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Belgian city of Ghent trains single mothers to be childcare workers

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By Elena Cavallone
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Belgian city of Ghent trains single mothers to be childcare workers
Copyright  JOHN THYS/AFP
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The city of Ghent is training single mothers as childcare workers at no cost using EU funds aimed at fighting child poverty.

The project, implemented by the Belgian city and managed by the King Baudouin Foundation, helps unemployed women with children to gain vocational skills, whilst simultaneously having their children looked after.

Participants are trained by job coaches who teach them how to deal with children's needs. They are also helped with personal empowerment, which according to one of the project's managers, Bjorn Martens, is key to overall development.

"The parents bring their children to the childcare centre, but because of this project they can grow as a person as well," Martens explained to Euronews.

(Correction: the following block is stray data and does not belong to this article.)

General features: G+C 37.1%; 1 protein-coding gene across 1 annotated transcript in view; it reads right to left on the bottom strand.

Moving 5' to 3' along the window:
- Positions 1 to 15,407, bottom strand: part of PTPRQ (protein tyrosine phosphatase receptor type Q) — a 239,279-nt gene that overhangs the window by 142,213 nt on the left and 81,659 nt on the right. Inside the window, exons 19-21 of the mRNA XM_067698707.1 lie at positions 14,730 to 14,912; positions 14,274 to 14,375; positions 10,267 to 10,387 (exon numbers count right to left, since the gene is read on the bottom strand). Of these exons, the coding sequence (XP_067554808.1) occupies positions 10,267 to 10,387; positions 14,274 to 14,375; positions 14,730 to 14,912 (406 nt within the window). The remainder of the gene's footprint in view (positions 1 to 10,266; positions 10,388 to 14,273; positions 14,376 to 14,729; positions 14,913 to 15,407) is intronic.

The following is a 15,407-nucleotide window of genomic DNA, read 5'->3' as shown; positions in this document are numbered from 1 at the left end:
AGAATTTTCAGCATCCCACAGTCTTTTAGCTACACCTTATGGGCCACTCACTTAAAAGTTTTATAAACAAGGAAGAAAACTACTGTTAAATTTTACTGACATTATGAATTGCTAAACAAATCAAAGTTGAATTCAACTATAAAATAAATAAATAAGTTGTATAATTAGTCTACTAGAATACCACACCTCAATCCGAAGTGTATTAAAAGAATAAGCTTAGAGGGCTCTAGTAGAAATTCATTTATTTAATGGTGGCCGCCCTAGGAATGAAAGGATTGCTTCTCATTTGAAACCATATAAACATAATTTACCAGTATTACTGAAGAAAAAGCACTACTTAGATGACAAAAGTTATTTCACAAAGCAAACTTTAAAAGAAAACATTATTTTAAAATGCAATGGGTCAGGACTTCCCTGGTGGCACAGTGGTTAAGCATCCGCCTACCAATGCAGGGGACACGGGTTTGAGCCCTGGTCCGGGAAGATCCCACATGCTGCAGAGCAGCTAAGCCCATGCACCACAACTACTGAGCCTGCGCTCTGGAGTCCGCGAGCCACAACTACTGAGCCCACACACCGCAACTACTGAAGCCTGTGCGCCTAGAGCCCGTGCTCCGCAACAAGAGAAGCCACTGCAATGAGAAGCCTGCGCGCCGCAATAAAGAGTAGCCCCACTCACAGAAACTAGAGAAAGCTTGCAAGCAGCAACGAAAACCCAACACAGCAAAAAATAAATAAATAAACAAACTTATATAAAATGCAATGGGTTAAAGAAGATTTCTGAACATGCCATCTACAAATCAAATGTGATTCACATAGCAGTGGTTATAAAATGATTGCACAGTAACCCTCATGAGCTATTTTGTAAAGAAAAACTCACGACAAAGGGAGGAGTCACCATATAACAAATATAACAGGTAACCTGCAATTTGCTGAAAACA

"It is not only about professional skills, but also personal skills, and the job coach works on these two areas. Actually, every conversation with the coach starts with: how are you?"

Herrat, a single mother who is one of the trainees, told Euronews that she came from Ghana with a baby girl to start a new life and feels lucky to have become involved in the project.

"They teach us a lot of things. In the beginning, I didn’t know all of this. I thought it was going to be easy with children, but then I realised it was a lot. And when you break through and you finish your exams it gives you some self-confidence that you can do a lot. I feel confident about that and I think I have changed and grown," she said.

Thanks to this project, crèches in Ghents are gaining an extra pair of hands and the children also benefit from socialising rather than staying at home. The training lasts around two years and can lead to recruitment at the same facility or elsewhere.

Many of the mothers on the programme are not from Belgium, so they are supported by the staff when dealing with personal admin matters.

"That [admin support] is very important because it’s hard. All these practical things are in Dutch. A lot of people don’t know the language very well and that’s hard. So it facilitates their starting and establishes trust. I think trust is very important," Tineke Von Craenenbroeck, a manager at one of the childcare centres told Euronews.

So far, 14 mothers have taken part in the training sessions that conclude with exams in June. The project involves 32 childcare centres that host around 1,200 children. In the future, coordinators hope to reach as many people as possible.